“Do you want to know what G-ma left us?” Heather said with a smile. “A bookcase.”

My smile matched hers.

“Of course she did.”

It fit, and not just because our home has a minor over-abundance of volumes. (In the same way that Taylor Swift has a minor bit of popularity right now.) Like that bookcase, Heather’s Grandma Marilyn was the starting point for a lot of stories … the kind you write together.

About a week ago, those stories turned a final page.  

G-ma was gone.

We’d known it was coming for a long time. Nothing fell out of a clear blue sky. We had time and beyond to prepare, to show love yet again, to leave no regrets or what-if’s behind. In a way, it didn’t matter. When a life of love gets removed, it feels like someone took scissors to a yearbook photo – you can tell by the hole that someone should be there.

And G-ma was quite a someone.

There’s an old joke that in Reporter Language, the word “feisty” means “short, female.” Marilyn fit both the joking description and the real one, a small lady with a strong backbone and an open heart. She could be stubborn in the best possible way, ready to stand for and with the people she cared about … but also to be knowingly silly in a way that only the truly fearless can be.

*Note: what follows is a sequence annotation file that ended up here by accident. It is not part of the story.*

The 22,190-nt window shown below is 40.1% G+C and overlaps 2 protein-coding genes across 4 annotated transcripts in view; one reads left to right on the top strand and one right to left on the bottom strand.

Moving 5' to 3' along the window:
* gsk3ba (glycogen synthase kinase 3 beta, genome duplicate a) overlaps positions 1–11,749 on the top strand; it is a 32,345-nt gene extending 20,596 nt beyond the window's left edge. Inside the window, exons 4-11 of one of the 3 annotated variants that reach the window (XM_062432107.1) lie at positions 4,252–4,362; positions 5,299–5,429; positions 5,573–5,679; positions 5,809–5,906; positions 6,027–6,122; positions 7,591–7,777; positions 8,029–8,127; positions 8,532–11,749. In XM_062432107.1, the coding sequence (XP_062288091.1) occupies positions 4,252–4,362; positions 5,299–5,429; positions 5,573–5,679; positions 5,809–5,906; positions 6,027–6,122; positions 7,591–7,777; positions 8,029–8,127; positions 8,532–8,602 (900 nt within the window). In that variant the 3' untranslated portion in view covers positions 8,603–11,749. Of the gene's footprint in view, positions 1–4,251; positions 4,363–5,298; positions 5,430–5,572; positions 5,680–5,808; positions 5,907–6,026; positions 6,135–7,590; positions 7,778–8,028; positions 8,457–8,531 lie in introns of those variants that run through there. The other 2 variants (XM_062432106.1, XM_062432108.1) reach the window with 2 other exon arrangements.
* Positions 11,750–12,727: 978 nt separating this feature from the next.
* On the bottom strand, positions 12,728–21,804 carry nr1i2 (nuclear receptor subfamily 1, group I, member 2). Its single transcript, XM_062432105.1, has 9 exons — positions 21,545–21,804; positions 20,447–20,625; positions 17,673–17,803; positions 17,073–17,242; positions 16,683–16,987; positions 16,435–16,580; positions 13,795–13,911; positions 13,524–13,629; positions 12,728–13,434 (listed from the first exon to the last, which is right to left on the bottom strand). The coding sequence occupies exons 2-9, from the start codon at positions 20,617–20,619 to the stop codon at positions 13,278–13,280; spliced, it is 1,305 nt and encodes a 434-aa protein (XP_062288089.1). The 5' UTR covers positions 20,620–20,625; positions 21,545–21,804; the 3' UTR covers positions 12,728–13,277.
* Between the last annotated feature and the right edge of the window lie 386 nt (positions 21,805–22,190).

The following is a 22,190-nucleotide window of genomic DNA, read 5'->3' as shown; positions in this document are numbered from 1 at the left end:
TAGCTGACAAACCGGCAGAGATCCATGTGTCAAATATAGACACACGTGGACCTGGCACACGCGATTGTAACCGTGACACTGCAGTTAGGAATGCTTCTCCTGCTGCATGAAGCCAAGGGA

We always got along. In fact, we hit it off so well that she wanted to make sure Heather never lost me. “Make sure you make him pot roast,” she told her early in our marriage, a bit of 1950s love language that still sets us both laughing at the memory of it.

I don’t even like pot roast. But I love the heart that offered it.

She played piano well but always wanted to hear me instead when we visited. A frozen pizza served as the centerpiece for many a conversation, often while a pet bird sang out in the background. Helping put up the G-ma’s Christmas tree was an unbreakable tradition, no matter what else might be happening in the world.

Simple things.

But the simplest of all was that Marilyn listened. Fiercely.

She didn’t always agree. (I did mention the stubbornness, right?) But she always listened, not just waiting her turn in the conversation but actively considering what you said. She wanted to understand, to know, to hear.

Heather carries that same trait. It’s not always an easy one. It lowers your shields and leaves you open to the hurt of others, a hurt you sometimes can’t do much to heal. But it also opens you up to their passions, their wonder, their delight in life. When you listen, the world becomes more than a vague outline – it becomes real people in all their pain and glory.

When we listen, we truly become a “we.”

It’s a gift often absent these days. But it can be recovered at any moment, any time when we’re willing to move the focus off our own self. That, too, is not easy. But it’s essential.

By taking those moments, we bring a bit of someone else inside us. When we do, it means that no one’s ever truly gone. We keep them alive and pass them on, touching lives as we were touched.

So maybe the story of G-ma isn’t really over. It’s just up to us to write the sequel.

 Thank you, Marilyn. For the bookcase. For the moments. For the life well-spent.

And don’t worry. We may just make that pot roast yet.